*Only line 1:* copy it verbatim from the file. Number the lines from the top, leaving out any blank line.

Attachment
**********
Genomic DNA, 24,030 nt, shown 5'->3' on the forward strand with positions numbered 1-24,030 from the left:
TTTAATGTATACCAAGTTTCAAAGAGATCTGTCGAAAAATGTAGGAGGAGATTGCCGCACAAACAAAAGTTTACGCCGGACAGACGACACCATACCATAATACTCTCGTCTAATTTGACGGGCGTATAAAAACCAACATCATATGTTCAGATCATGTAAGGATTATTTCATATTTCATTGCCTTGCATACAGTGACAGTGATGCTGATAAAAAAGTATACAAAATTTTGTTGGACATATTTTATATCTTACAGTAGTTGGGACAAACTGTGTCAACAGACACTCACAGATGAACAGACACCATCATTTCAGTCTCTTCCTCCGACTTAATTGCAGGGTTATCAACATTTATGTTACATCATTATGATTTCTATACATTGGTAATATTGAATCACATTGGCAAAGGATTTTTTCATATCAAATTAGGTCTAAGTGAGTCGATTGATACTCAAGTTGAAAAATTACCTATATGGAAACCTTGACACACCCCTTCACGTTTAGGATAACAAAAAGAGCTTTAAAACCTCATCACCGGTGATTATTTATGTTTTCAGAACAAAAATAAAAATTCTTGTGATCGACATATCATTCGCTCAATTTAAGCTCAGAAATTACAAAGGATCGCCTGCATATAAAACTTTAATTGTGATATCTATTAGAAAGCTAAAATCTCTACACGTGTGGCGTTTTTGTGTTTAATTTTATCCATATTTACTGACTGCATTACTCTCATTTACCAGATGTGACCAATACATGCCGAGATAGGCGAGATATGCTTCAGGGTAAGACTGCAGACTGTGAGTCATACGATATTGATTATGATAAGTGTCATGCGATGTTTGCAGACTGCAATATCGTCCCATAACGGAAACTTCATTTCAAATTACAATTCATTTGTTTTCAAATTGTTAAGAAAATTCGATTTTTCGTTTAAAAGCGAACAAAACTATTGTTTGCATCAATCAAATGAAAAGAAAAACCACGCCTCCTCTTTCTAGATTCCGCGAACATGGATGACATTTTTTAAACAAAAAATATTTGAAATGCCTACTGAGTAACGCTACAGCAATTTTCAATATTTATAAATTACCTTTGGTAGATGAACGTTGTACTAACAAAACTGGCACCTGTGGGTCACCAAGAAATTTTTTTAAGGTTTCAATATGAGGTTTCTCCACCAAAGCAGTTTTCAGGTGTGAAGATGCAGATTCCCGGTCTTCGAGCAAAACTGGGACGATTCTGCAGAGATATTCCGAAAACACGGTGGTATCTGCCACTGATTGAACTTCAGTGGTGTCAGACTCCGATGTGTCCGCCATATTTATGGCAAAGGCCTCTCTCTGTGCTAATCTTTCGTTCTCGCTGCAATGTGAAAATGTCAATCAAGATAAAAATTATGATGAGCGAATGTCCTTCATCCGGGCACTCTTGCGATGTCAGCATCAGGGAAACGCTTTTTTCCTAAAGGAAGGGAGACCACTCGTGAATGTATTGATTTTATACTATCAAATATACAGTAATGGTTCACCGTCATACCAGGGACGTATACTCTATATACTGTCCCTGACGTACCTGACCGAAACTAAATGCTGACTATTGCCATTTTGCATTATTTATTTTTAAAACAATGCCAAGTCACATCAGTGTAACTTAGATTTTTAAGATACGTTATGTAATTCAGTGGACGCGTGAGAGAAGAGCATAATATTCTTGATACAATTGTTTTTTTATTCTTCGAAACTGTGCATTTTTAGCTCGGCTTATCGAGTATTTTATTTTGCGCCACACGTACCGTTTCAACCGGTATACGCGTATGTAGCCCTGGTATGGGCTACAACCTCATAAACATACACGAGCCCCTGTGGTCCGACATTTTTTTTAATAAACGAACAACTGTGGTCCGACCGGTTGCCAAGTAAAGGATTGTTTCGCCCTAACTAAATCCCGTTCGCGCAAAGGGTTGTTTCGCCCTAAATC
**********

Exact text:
Genomic DNA, 24,030 nt, shown 5'->3' on the forward strand with positions numbered 1-24,030 from the left: